The Race to “Dark Supermarkets”

The Lempert Report
May 13, 2020

"Careless customers" are "probably the biggest threat" to workers right now.

According to Marc Perrone, President of the United Food and Commercial Workers' union, 85% of its grocery store member workers reported that customers are not practicing social distancing in stores.

CNN reports that according to the UFCW, dozens of grocery store workers have died from COVID-19 and that is in spite of the masks, temperature checks, plexiglass barriers at the checkstand, improved sanitation procedures and capacity restrictions to keep everyone safe. 

Some supermarkets have already become dark stores, meaning that they are closed to the public and being used only for pick up orders or delivery. 

Whole Foods has closed down a store in New York City's Bryant Park area and transitioned it into an online-only store, focused solely on deliveries. Kroger and Giant Eagle have switched a few stores to pickup and delivery-only locations.

John Logan, professor and director of Labor and Employment Studies at San Francisco State University told CNN that  "Shuttering stores and repurposing them for pickup and delivery only would be a positive step. Anything that reduces the need for interaction with the public and allows for greater physical distancing will ultimately better protect grocery workers.”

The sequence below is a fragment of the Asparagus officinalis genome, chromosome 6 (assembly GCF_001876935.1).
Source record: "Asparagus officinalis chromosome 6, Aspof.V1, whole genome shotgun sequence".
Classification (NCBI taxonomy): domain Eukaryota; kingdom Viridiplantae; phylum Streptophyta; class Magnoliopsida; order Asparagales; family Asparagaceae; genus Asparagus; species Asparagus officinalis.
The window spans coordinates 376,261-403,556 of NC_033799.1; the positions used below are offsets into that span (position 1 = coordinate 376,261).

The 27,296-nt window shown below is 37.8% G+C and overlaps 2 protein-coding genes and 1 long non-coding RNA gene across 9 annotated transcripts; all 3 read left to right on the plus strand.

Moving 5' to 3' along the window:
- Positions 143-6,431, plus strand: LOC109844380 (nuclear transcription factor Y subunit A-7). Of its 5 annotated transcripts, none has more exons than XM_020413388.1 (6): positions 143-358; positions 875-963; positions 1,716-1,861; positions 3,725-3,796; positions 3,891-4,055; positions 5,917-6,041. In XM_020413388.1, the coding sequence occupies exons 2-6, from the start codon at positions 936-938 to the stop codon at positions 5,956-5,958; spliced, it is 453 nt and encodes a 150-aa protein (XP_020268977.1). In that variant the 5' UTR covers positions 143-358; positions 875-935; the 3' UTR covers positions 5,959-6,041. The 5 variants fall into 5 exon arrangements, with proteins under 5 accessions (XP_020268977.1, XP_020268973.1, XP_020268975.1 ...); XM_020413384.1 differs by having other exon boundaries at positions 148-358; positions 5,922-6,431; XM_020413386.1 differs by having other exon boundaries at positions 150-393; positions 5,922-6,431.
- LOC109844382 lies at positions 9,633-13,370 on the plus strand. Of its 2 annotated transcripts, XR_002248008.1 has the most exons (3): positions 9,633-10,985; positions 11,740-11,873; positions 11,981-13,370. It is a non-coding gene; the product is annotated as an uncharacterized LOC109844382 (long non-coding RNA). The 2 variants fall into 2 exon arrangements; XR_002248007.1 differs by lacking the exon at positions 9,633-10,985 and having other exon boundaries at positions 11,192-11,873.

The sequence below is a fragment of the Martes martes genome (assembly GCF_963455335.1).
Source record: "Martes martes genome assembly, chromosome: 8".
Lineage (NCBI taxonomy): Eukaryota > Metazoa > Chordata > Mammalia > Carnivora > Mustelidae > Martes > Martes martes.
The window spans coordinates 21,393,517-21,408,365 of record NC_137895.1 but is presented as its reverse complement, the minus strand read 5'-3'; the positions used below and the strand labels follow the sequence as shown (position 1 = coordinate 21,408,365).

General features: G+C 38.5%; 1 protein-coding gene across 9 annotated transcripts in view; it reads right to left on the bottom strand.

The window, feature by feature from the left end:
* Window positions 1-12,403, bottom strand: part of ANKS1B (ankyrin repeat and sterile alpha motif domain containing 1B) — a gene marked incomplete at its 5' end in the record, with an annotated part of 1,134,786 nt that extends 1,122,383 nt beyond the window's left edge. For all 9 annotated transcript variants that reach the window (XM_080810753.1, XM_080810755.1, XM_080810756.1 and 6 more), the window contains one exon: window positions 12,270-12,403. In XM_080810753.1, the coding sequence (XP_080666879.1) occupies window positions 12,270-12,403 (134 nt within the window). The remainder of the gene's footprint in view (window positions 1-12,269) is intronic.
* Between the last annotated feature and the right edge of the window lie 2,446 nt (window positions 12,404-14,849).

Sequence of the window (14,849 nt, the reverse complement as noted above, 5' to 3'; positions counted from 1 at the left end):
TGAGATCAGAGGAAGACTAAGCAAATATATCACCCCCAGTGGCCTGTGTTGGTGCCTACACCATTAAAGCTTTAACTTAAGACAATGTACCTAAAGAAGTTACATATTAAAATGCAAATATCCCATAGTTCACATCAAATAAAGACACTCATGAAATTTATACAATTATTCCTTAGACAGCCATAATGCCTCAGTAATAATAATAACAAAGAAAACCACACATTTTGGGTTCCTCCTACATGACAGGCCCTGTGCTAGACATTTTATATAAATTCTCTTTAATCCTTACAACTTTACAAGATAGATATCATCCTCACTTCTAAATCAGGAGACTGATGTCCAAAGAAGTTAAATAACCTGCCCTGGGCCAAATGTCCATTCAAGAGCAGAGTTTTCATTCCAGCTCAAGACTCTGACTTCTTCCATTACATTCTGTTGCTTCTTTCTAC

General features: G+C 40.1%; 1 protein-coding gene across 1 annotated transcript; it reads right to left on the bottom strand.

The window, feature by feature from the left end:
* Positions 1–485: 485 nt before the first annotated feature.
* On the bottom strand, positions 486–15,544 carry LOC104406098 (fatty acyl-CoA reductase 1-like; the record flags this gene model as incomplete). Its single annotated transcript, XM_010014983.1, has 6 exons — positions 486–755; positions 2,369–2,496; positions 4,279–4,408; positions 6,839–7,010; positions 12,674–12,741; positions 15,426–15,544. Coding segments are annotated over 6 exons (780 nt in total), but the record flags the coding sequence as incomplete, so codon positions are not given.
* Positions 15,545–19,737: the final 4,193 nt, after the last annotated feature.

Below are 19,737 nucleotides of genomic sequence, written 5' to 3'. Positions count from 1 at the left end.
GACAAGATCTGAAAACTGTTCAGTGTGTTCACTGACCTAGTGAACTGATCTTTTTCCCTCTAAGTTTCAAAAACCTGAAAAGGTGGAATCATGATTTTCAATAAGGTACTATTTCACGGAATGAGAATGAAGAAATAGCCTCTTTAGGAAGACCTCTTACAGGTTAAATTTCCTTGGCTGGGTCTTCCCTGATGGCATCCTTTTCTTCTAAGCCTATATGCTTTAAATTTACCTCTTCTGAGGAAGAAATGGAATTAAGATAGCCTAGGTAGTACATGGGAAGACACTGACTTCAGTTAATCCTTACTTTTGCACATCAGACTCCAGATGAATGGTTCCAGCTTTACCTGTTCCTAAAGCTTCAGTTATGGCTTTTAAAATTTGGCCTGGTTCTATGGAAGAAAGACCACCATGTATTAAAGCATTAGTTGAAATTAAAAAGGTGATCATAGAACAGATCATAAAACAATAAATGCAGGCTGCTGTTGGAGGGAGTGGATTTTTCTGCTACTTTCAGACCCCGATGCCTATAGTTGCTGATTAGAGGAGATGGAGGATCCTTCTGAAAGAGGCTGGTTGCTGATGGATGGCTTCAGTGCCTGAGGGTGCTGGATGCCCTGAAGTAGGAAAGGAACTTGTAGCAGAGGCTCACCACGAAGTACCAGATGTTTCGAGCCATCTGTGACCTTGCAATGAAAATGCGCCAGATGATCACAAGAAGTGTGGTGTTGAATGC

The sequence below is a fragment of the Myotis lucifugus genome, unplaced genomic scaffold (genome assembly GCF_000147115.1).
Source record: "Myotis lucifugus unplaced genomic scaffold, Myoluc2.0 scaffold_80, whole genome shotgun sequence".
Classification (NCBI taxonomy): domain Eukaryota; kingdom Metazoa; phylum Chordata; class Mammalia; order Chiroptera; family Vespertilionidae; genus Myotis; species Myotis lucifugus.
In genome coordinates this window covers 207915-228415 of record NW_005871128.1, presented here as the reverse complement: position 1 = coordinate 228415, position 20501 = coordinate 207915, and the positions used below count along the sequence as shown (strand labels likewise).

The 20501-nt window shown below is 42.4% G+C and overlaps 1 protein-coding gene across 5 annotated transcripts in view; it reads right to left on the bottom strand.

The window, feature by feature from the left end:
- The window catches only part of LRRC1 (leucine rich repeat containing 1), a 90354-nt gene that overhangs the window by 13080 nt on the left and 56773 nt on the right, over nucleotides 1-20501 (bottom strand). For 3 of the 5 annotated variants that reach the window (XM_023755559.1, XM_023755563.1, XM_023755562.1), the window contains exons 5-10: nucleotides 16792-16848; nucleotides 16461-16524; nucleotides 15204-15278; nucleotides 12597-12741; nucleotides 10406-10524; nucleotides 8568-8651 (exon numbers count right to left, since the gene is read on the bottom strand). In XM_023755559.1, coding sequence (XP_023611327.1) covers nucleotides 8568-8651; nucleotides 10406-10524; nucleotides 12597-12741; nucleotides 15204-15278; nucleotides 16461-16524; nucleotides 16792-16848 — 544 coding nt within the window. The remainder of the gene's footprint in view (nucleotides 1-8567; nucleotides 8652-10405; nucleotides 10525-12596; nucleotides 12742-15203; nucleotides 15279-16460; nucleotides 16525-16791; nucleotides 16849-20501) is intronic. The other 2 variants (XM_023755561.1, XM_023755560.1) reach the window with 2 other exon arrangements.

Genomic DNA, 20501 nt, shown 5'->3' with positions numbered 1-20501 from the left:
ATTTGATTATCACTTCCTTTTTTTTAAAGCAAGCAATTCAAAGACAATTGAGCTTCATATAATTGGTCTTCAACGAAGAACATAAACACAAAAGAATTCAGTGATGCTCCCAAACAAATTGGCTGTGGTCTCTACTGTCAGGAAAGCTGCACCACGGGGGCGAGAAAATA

Public safety officials are not requiring essential stores to shut down to customers, but the US Labor Department last week recommended that retailers start "using a drive-through window or offering curbside pick-up" to protect workers for exposure to coronavirus. The California Department of Industrial Relations said this week that companies should "encourage customer use of online order and pickup."

Los Angeles, Miami, Washington DC, New Jersey, Maryland and New York have ordered shoppers to wear masks or face coverings in stores. Vermont has required big box chains like Walmart to close down their "non-essential" sections like furniture, home and garden equipment and arts and crafts. 

The grocery world is not ready, nor can it afford to become only dark stores. The current model is that we the shopper does the “picking” of groceries off the shelves, if dark stores do become pervasive that means the store will have to hire people – and pay them – to do that job for us. Until we install robotics that can do the picking for us its just not feasible or affordable.

And lets remember, in normal times, people like going shopping for food – discovering new tastes, making new recipes, seeing their neighbors.